I think we just need to agree to disagree. If someone said "I acrobatically jump through the thorns to avoid the difficult terrain" I guarantee someone else in my group would say "you can only do that if you have a feat".
It's logical, what would be the point of that part of the feat?
 

Gradine

Final Form (she/they)
It's logical, what would be the point of that part of the feat?

Is Actor the only way to successfully do a vocal impression of somebody else?

Is Keen Mind the only way for a player to know which direction they're facing? Or be able to keep track of time? Or remember things?

The idea that "you can't do that if you don't have the feat for it" doesn't hold water in 5e. Feats give you advantages (or, in the case of Keen Mind, automatic success) but the idea that without that feat you can't intuit your direction, or intuit the amount of time that has elapsed, or recall a bit of lore you heard once? That's completely asinine. I refuse to believe that that's playing 5e as intended.
 

Ovinomancer

No flips for you!
Is Actor the only way to successfully do a vocal impression of somebody else?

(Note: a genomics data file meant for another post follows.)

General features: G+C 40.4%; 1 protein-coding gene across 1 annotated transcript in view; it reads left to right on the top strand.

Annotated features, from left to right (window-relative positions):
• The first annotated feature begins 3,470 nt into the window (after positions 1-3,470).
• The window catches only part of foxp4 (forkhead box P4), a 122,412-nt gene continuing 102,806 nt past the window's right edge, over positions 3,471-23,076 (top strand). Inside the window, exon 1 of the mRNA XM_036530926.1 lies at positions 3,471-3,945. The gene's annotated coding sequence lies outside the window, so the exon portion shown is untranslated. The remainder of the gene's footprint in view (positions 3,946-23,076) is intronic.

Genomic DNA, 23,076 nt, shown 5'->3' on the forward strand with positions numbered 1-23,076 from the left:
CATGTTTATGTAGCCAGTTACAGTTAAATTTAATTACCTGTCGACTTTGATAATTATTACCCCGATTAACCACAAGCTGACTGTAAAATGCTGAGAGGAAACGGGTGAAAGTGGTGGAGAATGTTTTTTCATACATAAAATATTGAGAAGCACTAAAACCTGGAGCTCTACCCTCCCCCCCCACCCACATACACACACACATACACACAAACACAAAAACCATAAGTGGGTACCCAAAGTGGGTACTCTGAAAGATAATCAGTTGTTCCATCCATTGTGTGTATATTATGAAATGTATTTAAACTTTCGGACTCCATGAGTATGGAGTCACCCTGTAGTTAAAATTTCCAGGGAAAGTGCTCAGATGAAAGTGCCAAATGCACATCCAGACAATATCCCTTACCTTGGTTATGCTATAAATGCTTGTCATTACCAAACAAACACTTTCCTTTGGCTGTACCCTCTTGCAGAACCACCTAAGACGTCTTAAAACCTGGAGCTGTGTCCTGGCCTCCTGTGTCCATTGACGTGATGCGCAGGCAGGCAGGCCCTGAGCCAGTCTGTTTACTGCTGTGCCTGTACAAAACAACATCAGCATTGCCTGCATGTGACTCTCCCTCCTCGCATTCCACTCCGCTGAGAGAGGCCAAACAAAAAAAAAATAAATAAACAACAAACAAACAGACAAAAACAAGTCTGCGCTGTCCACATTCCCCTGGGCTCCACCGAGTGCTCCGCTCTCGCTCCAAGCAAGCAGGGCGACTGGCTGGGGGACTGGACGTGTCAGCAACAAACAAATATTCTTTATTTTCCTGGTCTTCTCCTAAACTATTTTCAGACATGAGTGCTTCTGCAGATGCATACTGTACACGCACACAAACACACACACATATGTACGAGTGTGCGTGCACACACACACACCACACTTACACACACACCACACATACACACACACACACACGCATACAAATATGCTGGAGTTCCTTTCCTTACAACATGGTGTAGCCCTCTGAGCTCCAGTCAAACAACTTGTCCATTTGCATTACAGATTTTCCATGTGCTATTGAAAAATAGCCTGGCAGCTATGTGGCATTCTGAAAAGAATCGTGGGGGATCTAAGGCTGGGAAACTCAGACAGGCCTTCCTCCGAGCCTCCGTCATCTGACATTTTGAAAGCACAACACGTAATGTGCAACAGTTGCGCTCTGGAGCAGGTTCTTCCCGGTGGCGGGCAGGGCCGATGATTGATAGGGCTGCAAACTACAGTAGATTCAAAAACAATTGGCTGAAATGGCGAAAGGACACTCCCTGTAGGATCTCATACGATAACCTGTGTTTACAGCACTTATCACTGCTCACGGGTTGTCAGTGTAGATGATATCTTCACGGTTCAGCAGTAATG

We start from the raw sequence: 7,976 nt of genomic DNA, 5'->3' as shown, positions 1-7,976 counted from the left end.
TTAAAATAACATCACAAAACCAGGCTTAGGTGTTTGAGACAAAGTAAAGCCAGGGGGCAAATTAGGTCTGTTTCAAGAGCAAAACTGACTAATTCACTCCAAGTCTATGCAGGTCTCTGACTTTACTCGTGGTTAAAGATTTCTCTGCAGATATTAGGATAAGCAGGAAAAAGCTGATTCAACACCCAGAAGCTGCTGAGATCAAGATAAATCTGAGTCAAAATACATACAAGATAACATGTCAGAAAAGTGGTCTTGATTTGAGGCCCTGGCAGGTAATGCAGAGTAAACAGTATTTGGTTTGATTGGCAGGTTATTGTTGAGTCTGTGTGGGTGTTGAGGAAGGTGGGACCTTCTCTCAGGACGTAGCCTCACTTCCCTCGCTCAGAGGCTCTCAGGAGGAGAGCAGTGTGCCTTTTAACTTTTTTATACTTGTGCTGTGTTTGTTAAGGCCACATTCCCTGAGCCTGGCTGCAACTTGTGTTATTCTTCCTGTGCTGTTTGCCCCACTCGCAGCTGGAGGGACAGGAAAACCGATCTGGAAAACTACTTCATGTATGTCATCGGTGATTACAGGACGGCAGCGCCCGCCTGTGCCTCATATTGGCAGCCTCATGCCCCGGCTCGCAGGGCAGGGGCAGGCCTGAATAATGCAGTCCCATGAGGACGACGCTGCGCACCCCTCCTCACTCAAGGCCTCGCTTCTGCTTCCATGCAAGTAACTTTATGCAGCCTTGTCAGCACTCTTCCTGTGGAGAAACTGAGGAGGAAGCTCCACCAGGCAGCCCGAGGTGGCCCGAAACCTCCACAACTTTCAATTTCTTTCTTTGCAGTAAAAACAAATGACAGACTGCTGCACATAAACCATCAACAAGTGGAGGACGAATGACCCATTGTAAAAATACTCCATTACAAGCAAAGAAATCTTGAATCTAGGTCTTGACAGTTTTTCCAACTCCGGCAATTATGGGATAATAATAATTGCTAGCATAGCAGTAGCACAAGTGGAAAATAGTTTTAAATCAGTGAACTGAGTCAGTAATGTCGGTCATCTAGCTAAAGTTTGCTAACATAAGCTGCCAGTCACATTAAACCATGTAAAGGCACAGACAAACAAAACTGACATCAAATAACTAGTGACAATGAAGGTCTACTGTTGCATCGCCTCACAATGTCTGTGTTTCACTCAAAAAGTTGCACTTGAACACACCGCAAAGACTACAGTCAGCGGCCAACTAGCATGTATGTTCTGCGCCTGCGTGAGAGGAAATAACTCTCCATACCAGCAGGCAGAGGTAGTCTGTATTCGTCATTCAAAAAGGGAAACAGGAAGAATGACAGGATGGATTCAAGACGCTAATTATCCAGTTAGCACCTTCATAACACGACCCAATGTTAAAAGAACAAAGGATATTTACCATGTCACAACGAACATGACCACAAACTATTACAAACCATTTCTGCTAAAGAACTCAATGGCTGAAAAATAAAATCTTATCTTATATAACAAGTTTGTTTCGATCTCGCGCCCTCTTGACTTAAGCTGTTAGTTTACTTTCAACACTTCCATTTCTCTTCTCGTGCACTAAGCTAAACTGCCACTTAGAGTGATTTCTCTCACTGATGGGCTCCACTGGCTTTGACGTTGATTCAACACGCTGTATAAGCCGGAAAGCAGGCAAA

Is Keen Mind the only way for a player to know which direction they're facing? Or be able to keep track of time? Or remember things?

The idea that "you can't do that if you don't have the feat for it" doesn't hold water in 5e. Feats give you advantages (or, in the case of Keen Mind, automatic success) but the idea that without that feat you can't intuit your direction, or intuit the amount of time that has elapsed, or recall a bit of lore you heard once? That's completely asinine. I refuse to believe that that's playing 5e as intended.
There a clever substitution going on in your argument. You've substituted in "can't ever do it without the feat" for "the feat now sets the floor conditions for doing this thing." Take acrobat, for example. Having the feat exist does not prevent someone without the feat from avoiding difficult terrain, but it does say that to avoid difficult terrain in any and all cases now takes a minimum of a bonus action expended, and a minimum of a DC 15 DEX(acrobatics) check. If you don't have the feat, it, at best, either costs more in action economy or has a higher DC. If you have the feat, then it always costs a bonus action and a DC 15 check, regardless of prevailing circumstance. Breaching either of these cases requires devaluing the feat, which is something DMs should avoid (retroactively reducing the effectiveness of player build choices).